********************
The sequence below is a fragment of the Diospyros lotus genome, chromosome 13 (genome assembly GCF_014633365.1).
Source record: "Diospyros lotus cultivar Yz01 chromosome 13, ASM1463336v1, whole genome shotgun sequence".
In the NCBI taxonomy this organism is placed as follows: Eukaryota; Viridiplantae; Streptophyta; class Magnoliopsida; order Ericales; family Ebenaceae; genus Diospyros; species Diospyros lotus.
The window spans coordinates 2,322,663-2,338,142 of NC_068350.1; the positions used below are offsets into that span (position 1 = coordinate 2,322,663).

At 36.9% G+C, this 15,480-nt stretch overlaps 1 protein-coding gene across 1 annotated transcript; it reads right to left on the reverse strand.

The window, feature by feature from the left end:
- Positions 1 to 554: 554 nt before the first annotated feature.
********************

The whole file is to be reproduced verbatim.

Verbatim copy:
The sequence below is a fragment of the Diospyros lotus genome, chromosome 13 (genome assembly GCF_014633365.1).
Source record: "Diospyros lotus cultivar Yz01 chromosome 13, ASM1463336v1, whole genome shotgun sequence".
In the NCBI taxonomy this organism is placed as follows: Eukaryota; Viridiplantae; Streptophyta; class Magnoliopsida; order Ericales; family Ebenaceae; genus Diospyros; species Diospyros lotus.
The window spans coordinates 2,322,663-2,338,142 of NC_068350.1; the positions used below are offsets into that span (position 1 = coordinate 2,322,663).

At 36.9% G+C, this 15,480-nt stretch overlaps 1 protein-coding gene across 1 annotated transcript; it reads right to left on the reverse strand.

The window, feature by feature from the left end:
- Positions 1 to 554: 554 nt before the first annotated feature.